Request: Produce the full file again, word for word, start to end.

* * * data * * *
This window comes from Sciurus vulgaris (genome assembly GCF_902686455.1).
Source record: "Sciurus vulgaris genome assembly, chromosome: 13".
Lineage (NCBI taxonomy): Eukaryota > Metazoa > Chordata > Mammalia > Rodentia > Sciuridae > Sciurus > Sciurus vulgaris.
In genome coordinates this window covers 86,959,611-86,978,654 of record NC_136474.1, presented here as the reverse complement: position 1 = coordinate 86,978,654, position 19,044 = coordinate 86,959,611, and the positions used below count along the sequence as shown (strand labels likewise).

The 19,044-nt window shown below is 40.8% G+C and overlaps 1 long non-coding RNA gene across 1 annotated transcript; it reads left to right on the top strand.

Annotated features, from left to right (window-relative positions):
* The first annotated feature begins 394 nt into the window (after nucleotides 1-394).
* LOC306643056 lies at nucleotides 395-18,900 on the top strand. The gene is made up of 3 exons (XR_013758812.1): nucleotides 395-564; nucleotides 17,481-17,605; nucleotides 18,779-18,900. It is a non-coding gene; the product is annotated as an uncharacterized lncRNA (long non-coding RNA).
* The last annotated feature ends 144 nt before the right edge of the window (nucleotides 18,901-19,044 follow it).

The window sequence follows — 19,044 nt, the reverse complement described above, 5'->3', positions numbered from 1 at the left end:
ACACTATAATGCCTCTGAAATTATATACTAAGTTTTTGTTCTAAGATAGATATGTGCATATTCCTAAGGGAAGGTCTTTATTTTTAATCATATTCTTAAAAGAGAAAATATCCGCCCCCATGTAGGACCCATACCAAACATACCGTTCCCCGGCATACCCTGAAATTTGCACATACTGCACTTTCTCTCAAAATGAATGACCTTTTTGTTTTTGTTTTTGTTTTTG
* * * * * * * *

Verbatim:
This window comes from Sciurus vulgaris (genome assembly GCF_902686455.1).
Source record: "Sciurus vulgaris genome assembly, chromosome: 13".
Lineage (NCBI taxonomy): Eukaryota > Metazoa > Chordata > Mammalia > Rodentia > Sciuridae > Sciurus > Sciurus vulgaris.
In genome coordinates this window covers 86,959,611-86,978,654 of record NC_136474.1, presented here as the reverse complement: position 1 = coordinate 86,978,654, position 19,044 = coordinate 86,959,611, and the positions used below count along the sequence as shown (strand labels likewise).

The 19,044-nt window shown below is 40.8% G+C and overlaps 1 long non-coding RNA gene across 1 annotated transcript; it reads left to right on the top strand.

Annotated features, from left to right (window-relative positions):
* The first annotated feature begins 394 nt into the window (after nucleotides 1-394).
* LOC306643056 lies at nucleotides 395-18,900 on the top strand. The gene is made up of 3 exons (XR_013758812.1): nucleotides 395-564; nucleotides 17,481-17,605; nucleotides 18,779-18,900. It is a non-coding gene; the product is annotated as an uncharacterized lncRNA (long non-coding RNA).
* The last annotated feature ends 144 nt before the right edge of the window (nucleotides 18,901-19,044 follow it).

The window sequence follows — 19,044 nt, the reverse complement described above, 5'->3', positions numbered from 1 at the left end:
ACACTATAATGCCTCTGAAATTATATACTAAGTTTTTGTTCTAAGATAGATATGTGCATATTCCTAAGGGAAGGTCTTTATTTTTAATCATATTCTTAAAAGAGAAAATATCCGCCCCCATGTAGGACCCATACCAAACATACCGTTCCCCGGCATACCCTGAAATTTGCACATACTGCACTTTCTCTCAAAATGAATGACCTTTTTGTTTTTGTTTTTGTTTTTG